Removing problem leaves back to the main stem is also important. If an entire stem is damaged or diseased, cut it back to the nearest healthy growing point or all the way back to the base. It’s best to remove disfigured leaves and stems as soon as you notice them. Injuries attract insects and encourage diseases. Many container plants—such as pelargoniums, also known as annual geraniums (Pelargonium spp. and cvs.)—have a tendency to develop a fungal disease called botrytis on their lower leaves. Don’t be shy about digging deep into plantings to look for problems. Likewise, take a peek under your trailing plants, and remove any brown or tattered foliage.
3. Prune plants back into shape
Two or three times a season, I snip my containers back into shape. Some plants grow more vigorously than others, so I cut aggressive plants back to size to keep my plantings balanced. I have a tendency to overplant, so when I see a pot getting crowded, I remove a stem here or there to be sure the container gets enough air circulation to stay healthy. If you have the opposite problem and your planting is not full enough, pruning the tips of a few stems back a bit will encourage them to bush out.
Some plants need a total overhaul by midsummer. If a plant appears less productive and attractive overall, I cut all the stems back by as much as half to a leaf node or growing point. The plant is usually up and running again in a couple of weeks. If the idea of cutting the whole plant back intimidates you, do it gradually over three weeks by cutting one-third of the stems back each week. Avoid pruning your plants during the heat of the day, which is stressful for the plant. Prune them, instead, in the morning or evening while the stems are firm yet bendable.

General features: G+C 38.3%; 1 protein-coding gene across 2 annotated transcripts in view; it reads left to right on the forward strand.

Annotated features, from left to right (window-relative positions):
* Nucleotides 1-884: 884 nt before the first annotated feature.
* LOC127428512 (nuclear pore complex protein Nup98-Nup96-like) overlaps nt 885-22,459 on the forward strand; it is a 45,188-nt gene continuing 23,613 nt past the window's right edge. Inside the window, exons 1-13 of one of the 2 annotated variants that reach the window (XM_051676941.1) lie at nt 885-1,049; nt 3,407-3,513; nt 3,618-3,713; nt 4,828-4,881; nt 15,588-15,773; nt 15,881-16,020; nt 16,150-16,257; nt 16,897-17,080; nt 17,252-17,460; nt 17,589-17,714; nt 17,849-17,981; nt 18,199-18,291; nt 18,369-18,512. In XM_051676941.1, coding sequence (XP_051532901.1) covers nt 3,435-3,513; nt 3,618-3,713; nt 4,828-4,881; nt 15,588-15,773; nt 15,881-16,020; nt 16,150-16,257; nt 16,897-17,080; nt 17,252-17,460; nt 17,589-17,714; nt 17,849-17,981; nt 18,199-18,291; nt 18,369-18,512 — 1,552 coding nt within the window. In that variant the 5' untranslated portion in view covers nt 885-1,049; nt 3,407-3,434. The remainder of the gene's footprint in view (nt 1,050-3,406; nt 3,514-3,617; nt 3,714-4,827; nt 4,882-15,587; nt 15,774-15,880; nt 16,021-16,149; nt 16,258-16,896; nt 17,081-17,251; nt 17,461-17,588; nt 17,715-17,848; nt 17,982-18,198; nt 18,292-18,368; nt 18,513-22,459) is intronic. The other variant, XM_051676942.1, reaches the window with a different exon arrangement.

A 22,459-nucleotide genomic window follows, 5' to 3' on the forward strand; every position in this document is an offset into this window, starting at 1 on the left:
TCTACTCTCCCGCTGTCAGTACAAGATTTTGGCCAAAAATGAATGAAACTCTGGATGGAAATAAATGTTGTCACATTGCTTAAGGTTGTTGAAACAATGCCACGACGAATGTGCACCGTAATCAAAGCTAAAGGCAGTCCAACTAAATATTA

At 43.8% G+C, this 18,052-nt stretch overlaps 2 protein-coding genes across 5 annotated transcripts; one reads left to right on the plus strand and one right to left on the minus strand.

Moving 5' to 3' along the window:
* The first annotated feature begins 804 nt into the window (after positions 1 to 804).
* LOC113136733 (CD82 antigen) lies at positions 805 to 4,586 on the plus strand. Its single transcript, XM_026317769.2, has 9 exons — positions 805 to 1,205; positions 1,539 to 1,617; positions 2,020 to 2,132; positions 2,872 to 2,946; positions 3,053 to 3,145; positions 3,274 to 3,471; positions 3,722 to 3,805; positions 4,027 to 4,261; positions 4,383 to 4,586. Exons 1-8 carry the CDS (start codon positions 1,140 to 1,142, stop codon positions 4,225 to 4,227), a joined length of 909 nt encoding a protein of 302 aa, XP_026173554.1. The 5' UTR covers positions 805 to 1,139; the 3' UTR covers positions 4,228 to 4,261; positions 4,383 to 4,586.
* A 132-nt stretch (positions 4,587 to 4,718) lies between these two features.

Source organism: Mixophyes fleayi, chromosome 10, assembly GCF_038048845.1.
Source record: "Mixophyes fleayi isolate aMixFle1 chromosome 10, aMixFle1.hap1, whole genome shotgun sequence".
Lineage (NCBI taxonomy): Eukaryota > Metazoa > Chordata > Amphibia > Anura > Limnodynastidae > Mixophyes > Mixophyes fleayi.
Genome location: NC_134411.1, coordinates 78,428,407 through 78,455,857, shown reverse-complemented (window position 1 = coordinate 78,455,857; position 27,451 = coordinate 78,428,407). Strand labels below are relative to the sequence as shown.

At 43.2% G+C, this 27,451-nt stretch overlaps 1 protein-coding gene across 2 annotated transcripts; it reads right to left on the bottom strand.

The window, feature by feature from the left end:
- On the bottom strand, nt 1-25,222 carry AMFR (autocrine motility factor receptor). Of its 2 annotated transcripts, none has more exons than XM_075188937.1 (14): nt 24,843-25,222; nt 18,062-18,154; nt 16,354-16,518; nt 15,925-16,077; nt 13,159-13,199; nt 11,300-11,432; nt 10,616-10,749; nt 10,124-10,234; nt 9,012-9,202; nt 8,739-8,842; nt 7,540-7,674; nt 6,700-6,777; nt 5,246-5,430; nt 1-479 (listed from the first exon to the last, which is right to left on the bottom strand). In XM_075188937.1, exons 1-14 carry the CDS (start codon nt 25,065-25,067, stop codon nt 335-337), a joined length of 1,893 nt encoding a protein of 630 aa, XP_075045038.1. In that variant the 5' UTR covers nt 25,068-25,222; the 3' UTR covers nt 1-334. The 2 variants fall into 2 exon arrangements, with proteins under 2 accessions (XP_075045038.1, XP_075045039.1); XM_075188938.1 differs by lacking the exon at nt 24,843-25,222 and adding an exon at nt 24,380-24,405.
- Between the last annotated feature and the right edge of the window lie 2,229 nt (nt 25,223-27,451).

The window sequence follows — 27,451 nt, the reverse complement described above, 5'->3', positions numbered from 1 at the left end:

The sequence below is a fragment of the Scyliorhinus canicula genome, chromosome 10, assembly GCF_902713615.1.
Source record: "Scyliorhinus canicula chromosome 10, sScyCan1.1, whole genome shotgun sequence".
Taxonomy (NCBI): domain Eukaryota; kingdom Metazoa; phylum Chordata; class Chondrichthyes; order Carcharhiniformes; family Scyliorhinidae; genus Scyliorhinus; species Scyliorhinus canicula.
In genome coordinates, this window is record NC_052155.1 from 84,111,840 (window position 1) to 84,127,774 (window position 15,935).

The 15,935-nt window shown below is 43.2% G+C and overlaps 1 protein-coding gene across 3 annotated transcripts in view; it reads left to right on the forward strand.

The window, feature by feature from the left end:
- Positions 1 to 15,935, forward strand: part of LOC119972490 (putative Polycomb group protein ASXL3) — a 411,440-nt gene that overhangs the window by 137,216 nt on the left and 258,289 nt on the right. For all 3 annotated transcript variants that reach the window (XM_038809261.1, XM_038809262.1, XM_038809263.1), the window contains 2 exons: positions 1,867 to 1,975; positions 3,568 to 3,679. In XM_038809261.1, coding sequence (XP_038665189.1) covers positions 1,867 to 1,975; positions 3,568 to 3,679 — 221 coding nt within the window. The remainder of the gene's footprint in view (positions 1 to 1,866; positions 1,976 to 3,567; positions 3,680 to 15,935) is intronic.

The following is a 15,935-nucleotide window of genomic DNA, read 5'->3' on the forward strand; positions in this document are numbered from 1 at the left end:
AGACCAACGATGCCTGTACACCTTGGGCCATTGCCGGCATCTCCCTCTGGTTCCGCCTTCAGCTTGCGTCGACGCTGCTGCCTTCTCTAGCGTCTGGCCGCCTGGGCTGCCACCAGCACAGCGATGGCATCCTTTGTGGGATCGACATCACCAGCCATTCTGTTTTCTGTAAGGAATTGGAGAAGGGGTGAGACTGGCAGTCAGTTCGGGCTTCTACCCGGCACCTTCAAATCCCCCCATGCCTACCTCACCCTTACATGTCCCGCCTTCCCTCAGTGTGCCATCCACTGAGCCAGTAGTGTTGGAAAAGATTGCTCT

Don’t let watering get you down
Keeping up with watering is one of the most important factors in beautiful containers, but sometimes it seems like it’s a never-ending job. Here are a few things you can do to lessen the load.
Use saucers to save water for later
I often place saucers under containers that are located in hot, sunny locations to help the soil retain moisture longer. The saucers also help when the soil is so dry that water just runs off the surface. By having water sit in the saucer, the overly dry soil has a chance to wick up and absorb the moisture. I avoid placing saucers under pots that are located in shady sites, as they can keep the pots too damp, thus killing the plants. For the same reason, I also remove the saucers during particularly rainy spells.
Choose the right pot
The type of container you use also influences how often you’ll need to water. Terra-cotta pots are porous and tend to dry out quickly, while glazed, plastic, or metal pots hold more moisture.
Mix in some magic crystals
Moisture-retaining soil additives can minimize the need to water. In years with excessive rain or with pots located in shade, however, the soil tends to stay too moist.
Jennifer Benner is an associate editor who earned her degree in horticulture at The Ohio State University.
Photos: Michelle Gervais
From Fine Gardening #116